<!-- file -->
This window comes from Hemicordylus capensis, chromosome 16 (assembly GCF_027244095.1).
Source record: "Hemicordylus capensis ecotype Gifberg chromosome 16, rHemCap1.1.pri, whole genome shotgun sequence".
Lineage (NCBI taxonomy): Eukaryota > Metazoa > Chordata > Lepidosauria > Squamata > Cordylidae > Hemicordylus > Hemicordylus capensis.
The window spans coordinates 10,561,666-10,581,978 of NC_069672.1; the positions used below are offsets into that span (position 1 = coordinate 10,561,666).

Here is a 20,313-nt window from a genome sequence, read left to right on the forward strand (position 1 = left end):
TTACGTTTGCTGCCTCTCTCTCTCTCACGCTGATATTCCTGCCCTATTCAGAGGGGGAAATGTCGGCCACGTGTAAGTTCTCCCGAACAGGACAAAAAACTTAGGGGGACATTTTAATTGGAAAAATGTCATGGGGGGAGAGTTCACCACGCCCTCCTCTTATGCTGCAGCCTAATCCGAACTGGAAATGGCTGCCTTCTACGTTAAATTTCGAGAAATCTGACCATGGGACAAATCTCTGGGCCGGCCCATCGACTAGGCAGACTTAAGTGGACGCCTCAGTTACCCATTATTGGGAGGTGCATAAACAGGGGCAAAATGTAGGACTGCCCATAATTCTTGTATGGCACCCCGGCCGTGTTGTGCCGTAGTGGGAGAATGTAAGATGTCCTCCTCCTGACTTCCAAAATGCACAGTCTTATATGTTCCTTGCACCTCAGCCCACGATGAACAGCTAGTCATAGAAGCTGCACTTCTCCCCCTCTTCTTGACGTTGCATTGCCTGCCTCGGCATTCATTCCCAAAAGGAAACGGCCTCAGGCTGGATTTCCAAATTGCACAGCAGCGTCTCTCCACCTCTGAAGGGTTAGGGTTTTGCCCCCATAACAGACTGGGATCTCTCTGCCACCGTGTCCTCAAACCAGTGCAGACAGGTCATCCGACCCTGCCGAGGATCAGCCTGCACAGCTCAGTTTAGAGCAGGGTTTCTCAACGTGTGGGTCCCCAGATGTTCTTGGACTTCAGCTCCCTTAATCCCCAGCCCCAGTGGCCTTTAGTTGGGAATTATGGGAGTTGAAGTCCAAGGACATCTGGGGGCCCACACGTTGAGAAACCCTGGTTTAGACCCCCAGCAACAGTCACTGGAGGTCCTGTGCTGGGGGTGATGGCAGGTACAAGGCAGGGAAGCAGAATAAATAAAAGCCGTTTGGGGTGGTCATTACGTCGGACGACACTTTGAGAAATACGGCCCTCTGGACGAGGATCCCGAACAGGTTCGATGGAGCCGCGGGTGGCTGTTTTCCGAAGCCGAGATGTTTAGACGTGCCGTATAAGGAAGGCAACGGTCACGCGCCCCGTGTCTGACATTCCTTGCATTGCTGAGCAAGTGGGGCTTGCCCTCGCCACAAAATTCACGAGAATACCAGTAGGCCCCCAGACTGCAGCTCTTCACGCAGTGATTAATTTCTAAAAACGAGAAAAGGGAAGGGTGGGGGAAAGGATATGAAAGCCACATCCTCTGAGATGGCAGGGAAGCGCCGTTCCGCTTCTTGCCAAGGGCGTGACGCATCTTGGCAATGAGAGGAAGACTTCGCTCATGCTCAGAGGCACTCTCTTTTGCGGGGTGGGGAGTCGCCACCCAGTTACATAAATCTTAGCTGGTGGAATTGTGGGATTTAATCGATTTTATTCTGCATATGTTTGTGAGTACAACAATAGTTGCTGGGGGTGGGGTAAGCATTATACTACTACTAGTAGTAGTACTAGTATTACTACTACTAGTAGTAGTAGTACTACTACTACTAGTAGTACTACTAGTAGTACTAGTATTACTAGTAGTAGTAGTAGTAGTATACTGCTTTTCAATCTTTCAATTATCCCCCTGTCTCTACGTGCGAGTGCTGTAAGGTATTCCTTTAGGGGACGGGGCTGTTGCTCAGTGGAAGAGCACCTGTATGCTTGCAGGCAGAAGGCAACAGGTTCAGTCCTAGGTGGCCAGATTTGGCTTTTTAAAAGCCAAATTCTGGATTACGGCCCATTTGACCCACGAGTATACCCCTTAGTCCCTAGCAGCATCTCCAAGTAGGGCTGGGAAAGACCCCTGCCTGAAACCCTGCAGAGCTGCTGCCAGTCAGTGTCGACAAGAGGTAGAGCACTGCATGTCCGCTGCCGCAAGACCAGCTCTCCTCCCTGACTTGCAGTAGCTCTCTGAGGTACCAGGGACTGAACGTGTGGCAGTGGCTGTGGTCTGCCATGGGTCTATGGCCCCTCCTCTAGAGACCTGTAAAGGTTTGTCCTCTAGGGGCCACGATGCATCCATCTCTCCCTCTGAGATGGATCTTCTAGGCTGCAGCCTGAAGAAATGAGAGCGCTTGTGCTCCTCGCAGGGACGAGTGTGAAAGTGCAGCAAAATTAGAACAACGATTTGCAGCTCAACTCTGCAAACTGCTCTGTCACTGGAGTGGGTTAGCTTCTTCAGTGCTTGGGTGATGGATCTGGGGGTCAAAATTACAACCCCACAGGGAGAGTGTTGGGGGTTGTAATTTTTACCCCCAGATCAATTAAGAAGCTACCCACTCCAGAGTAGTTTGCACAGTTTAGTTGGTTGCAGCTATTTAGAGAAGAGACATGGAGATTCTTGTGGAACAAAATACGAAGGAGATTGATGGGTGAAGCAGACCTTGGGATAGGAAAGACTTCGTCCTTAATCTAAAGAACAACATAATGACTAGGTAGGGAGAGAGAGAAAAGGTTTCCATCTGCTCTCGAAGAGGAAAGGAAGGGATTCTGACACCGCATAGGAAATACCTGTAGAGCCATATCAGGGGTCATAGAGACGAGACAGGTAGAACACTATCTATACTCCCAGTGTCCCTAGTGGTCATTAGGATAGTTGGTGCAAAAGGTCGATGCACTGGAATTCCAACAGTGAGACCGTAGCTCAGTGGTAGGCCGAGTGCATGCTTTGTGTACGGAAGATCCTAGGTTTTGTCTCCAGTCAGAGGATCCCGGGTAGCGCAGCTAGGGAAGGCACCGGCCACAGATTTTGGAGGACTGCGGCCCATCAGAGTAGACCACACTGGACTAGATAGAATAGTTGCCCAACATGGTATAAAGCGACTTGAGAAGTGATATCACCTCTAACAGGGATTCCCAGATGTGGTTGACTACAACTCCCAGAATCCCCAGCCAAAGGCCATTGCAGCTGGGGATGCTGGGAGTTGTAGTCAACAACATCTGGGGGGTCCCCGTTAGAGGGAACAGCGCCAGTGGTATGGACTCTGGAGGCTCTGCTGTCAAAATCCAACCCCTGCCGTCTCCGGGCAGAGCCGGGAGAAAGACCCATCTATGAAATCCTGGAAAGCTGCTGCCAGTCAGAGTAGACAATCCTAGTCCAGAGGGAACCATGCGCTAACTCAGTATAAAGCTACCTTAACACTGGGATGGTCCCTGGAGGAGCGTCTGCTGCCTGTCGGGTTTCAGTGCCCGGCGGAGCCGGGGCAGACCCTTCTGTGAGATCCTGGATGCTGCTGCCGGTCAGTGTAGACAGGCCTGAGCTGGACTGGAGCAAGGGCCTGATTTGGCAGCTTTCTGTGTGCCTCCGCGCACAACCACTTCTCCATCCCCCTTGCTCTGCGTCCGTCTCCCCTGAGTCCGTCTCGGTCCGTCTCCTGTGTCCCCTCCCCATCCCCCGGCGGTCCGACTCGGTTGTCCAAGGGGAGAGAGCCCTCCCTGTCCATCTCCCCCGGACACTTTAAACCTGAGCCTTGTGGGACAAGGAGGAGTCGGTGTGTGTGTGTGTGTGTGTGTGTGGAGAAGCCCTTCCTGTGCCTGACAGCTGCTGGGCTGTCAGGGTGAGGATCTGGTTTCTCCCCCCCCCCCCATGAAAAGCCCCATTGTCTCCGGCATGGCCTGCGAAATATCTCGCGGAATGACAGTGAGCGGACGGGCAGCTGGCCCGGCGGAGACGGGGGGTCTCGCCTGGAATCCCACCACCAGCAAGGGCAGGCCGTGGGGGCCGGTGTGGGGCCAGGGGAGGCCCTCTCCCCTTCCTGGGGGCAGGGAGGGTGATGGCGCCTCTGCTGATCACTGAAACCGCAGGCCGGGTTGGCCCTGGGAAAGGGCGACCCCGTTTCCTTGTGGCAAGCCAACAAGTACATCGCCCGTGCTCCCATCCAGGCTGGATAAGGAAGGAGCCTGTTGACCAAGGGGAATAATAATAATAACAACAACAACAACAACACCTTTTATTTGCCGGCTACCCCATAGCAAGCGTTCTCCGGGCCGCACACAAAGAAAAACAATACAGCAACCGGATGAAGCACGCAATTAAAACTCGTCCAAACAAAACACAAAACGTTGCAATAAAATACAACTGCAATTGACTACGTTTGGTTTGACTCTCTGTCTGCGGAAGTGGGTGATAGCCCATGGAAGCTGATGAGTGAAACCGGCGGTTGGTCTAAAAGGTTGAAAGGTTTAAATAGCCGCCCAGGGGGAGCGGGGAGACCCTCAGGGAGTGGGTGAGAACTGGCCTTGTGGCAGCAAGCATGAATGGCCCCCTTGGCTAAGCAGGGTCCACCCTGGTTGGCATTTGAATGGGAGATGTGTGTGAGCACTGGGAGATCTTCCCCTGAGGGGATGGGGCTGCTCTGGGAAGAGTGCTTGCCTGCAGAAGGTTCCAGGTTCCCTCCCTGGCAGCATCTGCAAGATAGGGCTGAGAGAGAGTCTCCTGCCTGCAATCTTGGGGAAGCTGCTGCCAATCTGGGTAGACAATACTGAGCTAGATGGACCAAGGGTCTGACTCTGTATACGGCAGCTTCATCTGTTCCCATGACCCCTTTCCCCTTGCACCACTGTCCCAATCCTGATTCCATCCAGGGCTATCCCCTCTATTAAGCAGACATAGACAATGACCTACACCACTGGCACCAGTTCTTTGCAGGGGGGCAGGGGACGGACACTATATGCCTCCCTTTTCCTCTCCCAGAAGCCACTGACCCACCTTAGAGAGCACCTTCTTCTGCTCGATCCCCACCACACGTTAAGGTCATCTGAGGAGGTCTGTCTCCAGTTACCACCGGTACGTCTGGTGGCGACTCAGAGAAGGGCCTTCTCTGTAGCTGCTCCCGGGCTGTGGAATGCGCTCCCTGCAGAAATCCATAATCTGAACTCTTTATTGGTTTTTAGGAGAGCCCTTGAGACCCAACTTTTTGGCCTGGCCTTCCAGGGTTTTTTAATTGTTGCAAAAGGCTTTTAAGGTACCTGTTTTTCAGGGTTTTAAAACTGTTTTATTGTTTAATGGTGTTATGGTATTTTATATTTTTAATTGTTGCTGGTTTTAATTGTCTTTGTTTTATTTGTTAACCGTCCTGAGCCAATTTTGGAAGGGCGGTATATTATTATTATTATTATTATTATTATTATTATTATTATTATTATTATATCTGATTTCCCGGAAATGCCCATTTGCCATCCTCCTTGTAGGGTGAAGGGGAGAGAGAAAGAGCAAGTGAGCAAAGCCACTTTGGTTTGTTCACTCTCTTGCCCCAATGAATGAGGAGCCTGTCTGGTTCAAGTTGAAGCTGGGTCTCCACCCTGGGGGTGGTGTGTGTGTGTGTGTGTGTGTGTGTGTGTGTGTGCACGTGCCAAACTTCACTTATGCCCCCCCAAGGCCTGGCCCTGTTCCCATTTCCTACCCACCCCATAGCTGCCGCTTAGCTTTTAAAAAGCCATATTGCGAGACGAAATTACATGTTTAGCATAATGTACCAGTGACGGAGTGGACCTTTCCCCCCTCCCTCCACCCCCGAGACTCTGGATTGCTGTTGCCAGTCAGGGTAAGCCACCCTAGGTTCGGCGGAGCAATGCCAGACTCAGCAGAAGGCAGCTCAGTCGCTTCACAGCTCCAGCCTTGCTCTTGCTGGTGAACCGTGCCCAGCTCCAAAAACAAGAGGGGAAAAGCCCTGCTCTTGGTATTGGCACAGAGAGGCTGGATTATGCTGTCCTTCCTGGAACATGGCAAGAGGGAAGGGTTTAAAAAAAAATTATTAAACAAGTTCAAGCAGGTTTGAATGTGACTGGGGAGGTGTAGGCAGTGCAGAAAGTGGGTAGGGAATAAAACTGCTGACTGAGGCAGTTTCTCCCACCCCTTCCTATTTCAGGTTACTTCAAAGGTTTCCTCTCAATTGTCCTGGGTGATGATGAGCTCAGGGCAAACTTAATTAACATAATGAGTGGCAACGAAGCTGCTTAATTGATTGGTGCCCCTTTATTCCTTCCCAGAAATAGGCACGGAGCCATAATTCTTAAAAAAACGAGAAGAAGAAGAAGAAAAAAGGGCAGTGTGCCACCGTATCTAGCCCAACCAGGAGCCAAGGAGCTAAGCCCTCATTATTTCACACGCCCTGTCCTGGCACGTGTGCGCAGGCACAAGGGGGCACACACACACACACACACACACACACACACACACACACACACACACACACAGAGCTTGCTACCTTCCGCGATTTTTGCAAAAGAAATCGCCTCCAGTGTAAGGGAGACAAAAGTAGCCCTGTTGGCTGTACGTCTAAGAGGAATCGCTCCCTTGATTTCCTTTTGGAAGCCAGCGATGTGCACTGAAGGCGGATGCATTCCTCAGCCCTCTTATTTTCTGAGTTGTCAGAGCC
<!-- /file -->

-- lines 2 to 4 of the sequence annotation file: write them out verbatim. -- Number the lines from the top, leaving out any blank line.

Source record: "Hemicordylus capensis ecotype Gifberg chromosome 16, rHemCap1.1.pri, whole genome shotgun sequence".
Lineage (NCBI taxonomy): Eukaryota > Metazoa > Chordata > Lepidosauria > Squamata > Cordylidae > Hemicordylus > Hemicordylus capensis.
The window spans coordinates 10,561,666-10,581,978 of NC_069672.1; the positions used below are offsets into that span (position 1 = coordinate 10,561,666).